Scrollin’ away, vying for the best vinous news:

• The wrong kind of party poopers have cost a Long Island winery its license. H/T to my friend Rolf.

• Cayuse is losing gobs of money because of faulty corks. My buddy Joe sez: “I’m fairly certain that someday people will look back on cork closures like we remember eight-track tapes.”

• I love these kinds of things: When certain wines get too expensive, try these alternates.

• The Prohibition era was an endlessly fascinating time, prompting endless resourcefulness. But I never had heard about wine bricks from back in the day.

• Some spot-on postmortems on the Wine Country fires, which have proven to be the costliest in U.S. history, by Jon Bonné and Elaine Chukan Brown.

• Finally, a variation on the dating game:





Wines of the Week: Oct. 23-29

Everyday: It snowed here the other day, which means it’s time for … white wine. In recent years, I have found that the lift and energy from vibrant whites, mostly from Europe, often suit me better than big-ass reds at the end of a wintry day. The 2015 Cecchi La Mora Maremma Vermentino ($10) is just such a wine, super-clean, full of life on the palate and smooth and savory on the finish. The sun-splashed fruit cocktail of flavors doesn’t hurt, either (not to mention the price). Of course this Italian white plays well with all manner of seafood, but roasted winter squash is an equally swell accompaniment (especially this one). And ooo baby baby, would some Smokey Robinson provide another perfect pairing.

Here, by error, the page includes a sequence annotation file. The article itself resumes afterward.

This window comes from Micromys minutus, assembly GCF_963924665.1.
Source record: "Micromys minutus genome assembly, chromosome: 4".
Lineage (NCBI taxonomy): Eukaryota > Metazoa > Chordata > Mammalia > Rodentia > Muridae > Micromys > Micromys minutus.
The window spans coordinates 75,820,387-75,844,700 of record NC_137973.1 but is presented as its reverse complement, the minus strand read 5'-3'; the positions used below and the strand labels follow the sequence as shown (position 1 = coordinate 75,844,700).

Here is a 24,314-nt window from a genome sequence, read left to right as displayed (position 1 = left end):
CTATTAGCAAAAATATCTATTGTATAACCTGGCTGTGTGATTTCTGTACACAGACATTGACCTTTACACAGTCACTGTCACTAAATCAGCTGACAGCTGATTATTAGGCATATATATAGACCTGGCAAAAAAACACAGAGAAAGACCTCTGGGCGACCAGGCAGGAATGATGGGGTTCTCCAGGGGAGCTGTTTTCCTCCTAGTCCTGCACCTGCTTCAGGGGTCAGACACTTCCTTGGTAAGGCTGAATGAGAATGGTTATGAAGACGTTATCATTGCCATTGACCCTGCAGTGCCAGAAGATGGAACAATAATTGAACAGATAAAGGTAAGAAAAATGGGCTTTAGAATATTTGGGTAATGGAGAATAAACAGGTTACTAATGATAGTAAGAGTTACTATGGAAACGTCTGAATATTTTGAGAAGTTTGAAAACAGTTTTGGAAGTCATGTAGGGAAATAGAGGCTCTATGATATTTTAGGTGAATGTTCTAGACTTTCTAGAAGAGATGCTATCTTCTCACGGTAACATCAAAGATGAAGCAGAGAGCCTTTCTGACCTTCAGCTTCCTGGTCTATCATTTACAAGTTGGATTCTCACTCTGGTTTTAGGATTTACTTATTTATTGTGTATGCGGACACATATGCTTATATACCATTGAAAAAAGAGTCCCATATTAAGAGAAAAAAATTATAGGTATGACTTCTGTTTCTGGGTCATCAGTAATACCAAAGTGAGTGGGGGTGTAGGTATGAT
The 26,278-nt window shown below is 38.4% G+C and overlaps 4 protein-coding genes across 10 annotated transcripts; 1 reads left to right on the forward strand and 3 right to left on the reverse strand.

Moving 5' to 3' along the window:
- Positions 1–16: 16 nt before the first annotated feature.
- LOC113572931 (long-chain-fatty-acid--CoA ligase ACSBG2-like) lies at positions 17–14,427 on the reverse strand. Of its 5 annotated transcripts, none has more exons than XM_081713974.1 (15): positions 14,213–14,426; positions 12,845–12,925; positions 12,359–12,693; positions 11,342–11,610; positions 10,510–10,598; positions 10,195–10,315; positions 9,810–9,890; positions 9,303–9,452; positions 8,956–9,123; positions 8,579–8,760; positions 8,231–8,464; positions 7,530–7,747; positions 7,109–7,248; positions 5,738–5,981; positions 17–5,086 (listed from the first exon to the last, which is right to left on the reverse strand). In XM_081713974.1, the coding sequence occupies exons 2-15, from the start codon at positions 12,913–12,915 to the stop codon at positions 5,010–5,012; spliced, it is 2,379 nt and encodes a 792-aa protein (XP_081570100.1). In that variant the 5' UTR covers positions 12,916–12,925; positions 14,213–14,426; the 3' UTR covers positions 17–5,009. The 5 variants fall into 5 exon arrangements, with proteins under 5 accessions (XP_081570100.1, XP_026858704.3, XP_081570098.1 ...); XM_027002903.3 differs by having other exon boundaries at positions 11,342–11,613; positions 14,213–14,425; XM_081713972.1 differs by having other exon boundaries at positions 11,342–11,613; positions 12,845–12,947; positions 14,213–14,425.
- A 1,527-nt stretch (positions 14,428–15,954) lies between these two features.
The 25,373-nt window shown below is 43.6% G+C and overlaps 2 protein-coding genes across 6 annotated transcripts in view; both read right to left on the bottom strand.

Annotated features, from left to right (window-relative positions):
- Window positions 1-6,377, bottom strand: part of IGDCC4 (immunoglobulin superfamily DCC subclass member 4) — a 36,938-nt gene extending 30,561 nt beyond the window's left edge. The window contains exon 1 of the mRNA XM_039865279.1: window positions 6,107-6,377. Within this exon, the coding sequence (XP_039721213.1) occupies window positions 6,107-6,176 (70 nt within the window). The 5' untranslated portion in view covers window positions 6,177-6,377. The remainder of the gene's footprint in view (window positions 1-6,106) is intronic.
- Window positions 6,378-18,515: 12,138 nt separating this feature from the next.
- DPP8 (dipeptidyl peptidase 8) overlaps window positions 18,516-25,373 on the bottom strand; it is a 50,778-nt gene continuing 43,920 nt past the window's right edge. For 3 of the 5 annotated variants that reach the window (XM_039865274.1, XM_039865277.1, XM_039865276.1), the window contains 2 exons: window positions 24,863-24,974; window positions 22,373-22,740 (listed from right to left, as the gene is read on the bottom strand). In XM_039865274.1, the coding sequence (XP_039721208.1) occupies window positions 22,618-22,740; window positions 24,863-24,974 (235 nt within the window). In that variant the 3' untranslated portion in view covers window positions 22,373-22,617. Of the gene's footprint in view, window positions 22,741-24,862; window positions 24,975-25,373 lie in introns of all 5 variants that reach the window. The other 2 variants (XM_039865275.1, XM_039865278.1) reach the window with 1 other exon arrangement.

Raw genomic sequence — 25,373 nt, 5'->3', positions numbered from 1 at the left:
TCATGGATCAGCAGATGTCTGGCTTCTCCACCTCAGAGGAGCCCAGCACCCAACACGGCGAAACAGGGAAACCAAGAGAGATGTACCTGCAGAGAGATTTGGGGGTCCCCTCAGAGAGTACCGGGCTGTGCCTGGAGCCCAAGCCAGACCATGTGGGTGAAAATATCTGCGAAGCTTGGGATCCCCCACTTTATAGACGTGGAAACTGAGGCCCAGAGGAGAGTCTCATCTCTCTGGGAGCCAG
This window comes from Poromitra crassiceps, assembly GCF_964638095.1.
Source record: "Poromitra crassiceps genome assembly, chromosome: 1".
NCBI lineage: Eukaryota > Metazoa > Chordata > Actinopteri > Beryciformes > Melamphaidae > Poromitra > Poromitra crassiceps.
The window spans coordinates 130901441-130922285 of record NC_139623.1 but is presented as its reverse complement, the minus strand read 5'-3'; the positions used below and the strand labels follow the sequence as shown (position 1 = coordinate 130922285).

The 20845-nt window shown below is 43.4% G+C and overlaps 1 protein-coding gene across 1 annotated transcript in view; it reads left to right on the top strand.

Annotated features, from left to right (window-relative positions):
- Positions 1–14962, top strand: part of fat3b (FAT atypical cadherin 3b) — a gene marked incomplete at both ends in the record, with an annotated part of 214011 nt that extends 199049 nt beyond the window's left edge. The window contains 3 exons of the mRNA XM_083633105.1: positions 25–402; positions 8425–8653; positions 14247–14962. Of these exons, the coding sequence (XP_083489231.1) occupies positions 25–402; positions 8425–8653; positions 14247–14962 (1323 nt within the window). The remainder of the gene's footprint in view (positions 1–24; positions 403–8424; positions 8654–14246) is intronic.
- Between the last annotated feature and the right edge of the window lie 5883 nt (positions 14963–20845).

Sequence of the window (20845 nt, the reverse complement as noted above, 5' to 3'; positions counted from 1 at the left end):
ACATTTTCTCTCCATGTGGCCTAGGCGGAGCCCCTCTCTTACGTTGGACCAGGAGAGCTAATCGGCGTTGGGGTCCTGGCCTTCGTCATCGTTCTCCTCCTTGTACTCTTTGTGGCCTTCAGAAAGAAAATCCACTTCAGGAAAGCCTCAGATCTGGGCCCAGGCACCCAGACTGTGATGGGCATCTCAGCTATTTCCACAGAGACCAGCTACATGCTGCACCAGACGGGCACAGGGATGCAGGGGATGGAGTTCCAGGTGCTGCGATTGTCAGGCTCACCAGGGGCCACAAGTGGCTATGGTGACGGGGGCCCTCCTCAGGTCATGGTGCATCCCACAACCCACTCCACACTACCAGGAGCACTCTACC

Occasion: Autumn is also a great time for Spanish reds, the topic of my latest piece as the U.S. correspondent for the Spanish Wine Lover website. One of the best ones out there, year in and out, is the Remirez de Ganuza Rioja Reserva, a superb value at $52 for the current vintage (2009). A robust, rich nose, perfect melding of red fruit and earth and gobs of stuffing and structure are hallmarks of this gem. The finish seems to last for days. Grilled sausages, roasted lamb or beef and of course paella are splendid matches for this rustic but refined red. Ditto for the polished but rough-round-the-edges vocals of Linda Ronstadt.



Wine economics 101: More than supply and demand